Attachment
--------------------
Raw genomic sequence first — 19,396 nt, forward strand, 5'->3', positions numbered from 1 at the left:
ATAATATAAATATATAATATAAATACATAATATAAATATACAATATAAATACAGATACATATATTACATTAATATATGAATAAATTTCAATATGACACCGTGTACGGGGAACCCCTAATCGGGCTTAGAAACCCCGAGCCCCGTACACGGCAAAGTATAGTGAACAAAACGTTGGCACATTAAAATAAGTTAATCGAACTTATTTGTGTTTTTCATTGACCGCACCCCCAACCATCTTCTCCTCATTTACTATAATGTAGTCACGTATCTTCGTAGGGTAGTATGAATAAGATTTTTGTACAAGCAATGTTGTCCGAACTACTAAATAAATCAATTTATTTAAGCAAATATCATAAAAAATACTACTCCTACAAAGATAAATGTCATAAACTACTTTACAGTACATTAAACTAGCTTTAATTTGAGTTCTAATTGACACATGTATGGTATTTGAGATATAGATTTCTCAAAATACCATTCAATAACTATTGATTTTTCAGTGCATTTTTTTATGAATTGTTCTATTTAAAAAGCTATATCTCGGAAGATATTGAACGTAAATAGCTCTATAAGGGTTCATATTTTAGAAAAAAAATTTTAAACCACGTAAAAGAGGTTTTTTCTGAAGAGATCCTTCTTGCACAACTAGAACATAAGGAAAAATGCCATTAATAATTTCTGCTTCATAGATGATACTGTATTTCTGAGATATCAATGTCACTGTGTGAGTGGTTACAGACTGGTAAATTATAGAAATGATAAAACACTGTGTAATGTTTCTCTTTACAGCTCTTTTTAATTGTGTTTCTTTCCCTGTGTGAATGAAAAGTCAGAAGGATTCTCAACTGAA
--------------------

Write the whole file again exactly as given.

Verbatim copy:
Raw genomic sequence first — 19,396 nt, forward strand, 5'->3', positions numbered from 1 at the left:
ATAATATAAATATATAATATAAATACATAATATAAATATACAATATAAATACAGATACATATATTACATTAATATATGAATAAATTTCAATATGACACCGTGTACGGGGAACCCCTAATCGGGCTTAGAAACCCCGAGCCCCGTACACGGCAAAGTATAGTGAACAAAACGTTGGCACATTAAAATAAGTTAATCGAACTTATTTGTGTTTTTCATTGACCGCACCCCCAACCATCTTCTCCTCATTTACTATAATGTAGTCACGTATCTTCGTAGGGTAGTATGAATAAGATTTTTGTACAAGCAATGTTGTCCGAACTACTAAATAAATCAATTTATTTAAGCAAATATCATAAAAAATACTACTCCTACAAAGATAAATGTCATAAACTACTTTACAGTACATTAAACTAGCTTTAATTTGAGTTCTAATTGACACATGTATGGTATTTGAGATATAGATTTCTCAAAATACCATTCAATAACTATTGATTTTTCAGTGCATTTTTTTATGAATTGTTCTATTTAAAAAGCTATATCTCGGAAGATATTGAACGTAAATAGCTCTATAAGGGTTCATATTTTAGAAAAAAAATTTTAAACCACGTAAAAGAGGTTTTTTCTGAAGAGATCCTTCTTGCACAACTAGAACATAAGGAAAAATGCCATTAATAATTTCTGCTTCATAGATGATACTGTATTTCTGAGATATCAATGTCACTGTGTGAGTGGTTACAGACTGGTAAATTATAGAAATGATAAAACACTGTGTAATGTTTCTCTTTACAGCTCTTTTTAATTGTGTTTCTTTCCCTGTGTGAATGAAAAGTCAGAAGGATTCTCAACTGAA